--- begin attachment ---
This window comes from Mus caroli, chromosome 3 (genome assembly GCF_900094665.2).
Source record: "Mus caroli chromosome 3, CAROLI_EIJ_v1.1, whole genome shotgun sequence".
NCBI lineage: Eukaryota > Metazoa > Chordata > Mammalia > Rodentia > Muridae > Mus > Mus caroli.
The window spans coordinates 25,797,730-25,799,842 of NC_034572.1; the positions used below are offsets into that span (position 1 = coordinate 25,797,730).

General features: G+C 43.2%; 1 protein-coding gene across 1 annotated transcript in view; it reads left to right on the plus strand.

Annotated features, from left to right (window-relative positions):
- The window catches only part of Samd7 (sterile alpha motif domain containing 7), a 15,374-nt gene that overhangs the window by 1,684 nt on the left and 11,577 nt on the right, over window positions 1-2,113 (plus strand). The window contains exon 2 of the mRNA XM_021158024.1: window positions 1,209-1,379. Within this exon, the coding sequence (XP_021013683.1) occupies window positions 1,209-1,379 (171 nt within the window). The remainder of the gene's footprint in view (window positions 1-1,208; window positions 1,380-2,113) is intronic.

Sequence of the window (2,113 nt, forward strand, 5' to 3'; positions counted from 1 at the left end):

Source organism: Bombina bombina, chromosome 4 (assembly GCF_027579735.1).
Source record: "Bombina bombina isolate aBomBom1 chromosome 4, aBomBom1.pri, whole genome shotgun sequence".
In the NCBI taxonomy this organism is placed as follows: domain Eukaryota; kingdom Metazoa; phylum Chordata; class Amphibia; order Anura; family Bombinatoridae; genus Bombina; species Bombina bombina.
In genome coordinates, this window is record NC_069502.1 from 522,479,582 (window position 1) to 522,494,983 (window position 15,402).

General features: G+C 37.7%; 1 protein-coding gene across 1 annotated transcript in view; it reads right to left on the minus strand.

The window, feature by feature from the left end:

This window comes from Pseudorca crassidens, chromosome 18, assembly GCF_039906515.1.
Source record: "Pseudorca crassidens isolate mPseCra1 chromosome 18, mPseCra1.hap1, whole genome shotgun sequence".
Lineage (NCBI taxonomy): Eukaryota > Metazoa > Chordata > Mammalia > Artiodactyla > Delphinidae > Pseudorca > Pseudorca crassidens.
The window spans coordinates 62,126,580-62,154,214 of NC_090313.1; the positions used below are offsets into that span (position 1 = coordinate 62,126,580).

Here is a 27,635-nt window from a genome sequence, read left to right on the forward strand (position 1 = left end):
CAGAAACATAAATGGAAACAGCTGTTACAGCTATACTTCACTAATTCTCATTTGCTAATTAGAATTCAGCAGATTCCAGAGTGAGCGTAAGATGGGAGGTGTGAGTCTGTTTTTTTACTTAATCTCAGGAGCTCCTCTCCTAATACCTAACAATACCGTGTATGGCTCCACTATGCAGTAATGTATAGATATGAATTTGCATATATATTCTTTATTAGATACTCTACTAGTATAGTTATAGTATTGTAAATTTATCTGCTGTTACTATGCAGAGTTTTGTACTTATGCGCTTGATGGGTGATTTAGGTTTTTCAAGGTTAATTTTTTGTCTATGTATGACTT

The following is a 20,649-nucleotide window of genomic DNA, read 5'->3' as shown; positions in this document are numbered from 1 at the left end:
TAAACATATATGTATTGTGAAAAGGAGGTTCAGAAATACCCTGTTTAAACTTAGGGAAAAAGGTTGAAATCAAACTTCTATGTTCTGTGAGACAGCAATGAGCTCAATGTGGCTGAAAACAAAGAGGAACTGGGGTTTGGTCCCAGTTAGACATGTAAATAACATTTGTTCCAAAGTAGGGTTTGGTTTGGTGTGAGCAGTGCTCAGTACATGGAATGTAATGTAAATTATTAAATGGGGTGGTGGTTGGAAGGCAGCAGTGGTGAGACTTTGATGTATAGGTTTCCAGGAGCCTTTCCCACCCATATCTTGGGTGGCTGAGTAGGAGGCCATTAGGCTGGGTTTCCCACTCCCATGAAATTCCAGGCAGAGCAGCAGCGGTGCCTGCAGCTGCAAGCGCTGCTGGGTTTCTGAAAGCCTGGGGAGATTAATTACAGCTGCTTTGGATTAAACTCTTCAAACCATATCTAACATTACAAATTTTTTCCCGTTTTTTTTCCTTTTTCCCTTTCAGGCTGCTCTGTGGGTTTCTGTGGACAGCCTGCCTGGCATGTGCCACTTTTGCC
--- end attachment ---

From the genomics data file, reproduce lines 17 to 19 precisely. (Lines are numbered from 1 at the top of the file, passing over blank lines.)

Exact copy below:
Lineage (NCBI taxonomy): Eukaryota > Metazoa > Chordata > Mammalia > Artiodactyla > Delphinidae > Pseudorca > Pseudorca crassidens.
The window spans coordinates 62,126,580-62,154,214 of NC_090313.1; the positions used below are offsets into that span (position 1 = coordinate 62,126,580).

Here is a 27,635-nt window from a genome sequence, read left to right on the forward strand (position 1 = left end):